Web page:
You’ve no doubt heard the terms “jail” and “prison”, and unless you have some familiarity with the criminal justice system, you probably use them interchangeably, understanding them to be simply different words for the same thing. They are, in fact, quite distinct elements of our system of detention and punishment, and getting to know the difference between them may help you navigate any experience you (unfortunately) have with that system after an arrest.
Time makes all the difference
At the most basic level, the difference between jail and prison is how long inmates typically spend there. Jail is a short-term detention facility and prison a long-term facility. But it is that key difference (one for short stays, and one for long) that actually leads to the other differences between the two types of facility.
There’s a couple of reasons why someone would need to be detained for a short period of time, perhaps from several hours to a few months. It may be for someone who has been given a short sentence (less than a year), but more commonly, short-term jail is used to hold individuals while they are being booked, processed, and who are awaiting trial but have not been granted release.
Chaos and uncertainty
Of course, this means that jails can be a chaotic, and for first time arrestees, intimidating experience. This is because there can be a highly variable mix of new arrestees and short-term detainees, and those that are being held ahead of court proceedings are those that, by definition, were not able to secure their release, perhaps because of a violent history or the nature of the charges against them.
Jails are most often run by local law enforcement or local (county / municipal) government agencies. They can vary quite remarkably from facility to facility. Depending on the size and available resources of the associated court and law enforcement system, some jails offer work release programs, educational, substance abuse programs as well as boot camps and vocational training. The purpose of these programs may be to break up the monotony of detention, which may help reduce recidivism, or to provide opportunities for personal growth and self improvement, which can contribute to shorter stays and fewer problems for correctional staff.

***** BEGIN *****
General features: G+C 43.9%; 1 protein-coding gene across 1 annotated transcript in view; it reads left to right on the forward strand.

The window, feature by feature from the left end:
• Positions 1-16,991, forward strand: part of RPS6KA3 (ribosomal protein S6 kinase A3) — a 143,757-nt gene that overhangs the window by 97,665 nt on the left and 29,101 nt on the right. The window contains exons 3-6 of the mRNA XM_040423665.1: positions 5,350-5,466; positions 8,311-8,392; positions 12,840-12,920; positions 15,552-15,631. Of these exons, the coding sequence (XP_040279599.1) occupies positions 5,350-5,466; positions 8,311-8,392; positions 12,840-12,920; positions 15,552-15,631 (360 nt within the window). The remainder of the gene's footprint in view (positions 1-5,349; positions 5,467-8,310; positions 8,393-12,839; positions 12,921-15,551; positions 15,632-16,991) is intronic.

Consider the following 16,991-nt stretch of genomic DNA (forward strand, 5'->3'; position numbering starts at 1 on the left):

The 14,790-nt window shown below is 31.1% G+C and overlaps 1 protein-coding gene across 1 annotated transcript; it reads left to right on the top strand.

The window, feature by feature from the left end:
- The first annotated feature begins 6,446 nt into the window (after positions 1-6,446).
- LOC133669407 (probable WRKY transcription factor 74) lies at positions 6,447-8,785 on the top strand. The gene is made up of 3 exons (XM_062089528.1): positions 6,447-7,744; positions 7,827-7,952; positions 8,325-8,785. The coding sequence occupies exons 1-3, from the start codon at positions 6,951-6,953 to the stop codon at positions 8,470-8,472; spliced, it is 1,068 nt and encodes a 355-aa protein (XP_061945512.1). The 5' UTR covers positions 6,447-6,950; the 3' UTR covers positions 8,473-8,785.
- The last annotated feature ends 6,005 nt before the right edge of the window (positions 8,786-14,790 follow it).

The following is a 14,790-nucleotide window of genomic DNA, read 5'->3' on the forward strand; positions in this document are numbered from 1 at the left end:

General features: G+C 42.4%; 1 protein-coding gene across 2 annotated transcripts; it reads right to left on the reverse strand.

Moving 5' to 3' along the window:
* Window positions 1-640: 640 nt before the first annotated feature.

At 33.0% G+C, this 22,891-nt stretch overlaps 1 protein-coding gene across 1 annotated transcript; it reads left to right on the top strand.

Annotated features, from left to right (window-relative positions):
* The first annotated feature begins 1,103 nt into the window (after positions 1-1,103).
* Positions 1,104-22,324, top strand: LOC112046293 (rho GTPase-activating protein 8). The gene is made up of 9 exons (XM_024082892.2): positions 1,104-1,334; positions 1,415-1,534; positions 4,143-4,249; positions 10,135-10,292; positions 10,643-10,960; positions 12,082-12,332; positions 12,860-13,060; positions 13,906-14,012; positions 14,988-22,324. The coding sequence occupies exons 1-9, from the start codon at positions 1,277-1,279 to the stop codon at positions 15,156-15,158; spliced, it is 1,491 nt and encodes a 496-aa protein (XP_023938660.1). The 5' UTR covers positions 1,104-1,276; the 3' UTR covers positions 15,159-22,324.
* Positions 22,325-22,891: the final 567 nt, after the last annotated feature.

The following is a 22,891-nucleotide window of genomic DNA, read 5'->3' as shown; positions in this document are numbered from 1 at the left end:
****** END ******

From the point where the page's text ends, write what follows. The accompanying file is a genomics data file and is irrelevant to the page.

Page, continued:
In contrast, prisons are almost always operated by the Federal Bureau of Prisons (BOP) or a state government. They are designed with long-term detention in mind, and generally house inmates convicted of serious crimes, mostly felonies. Prisons run programs that depend on the inmate’s level of custody which may be minimum, medium or maximum security, and the lower the security level, the more opportunities there are for inmates to participate in work release programs, stay in halfway houses as their sentence comes to a close or visit community restitution centers. There are some prisons that are operated under contract to BOP by private sector corporations. These contract prisons are secure institutions in which a majority of inmates are sentenced criminal aliens who may be deported upon completion of their sentence.
The difference in experiences between jail and prison is distinct. Populations in prison facilities are far more consistent and steady, while a jail population can have a highly fluctuating and transient population. For this reason, there are some, for whom both options are a possibility, that prefer a prison stay to incarceration in a jail facility, and some repeat offenders have been known to request this.
They can’t take away your rights (though they can limit them)
In both systems there are opportunities for visitation from friends and family, and all detainees, regardless of their location and length of incarceration, retain the basic rights of any prisoner, including the right to be treated humanely, protection from cruel and unusual punishment, free from undue harassment and assault, access to legal counsel, courts and medical care, and the right not to be subject to racial discrimination.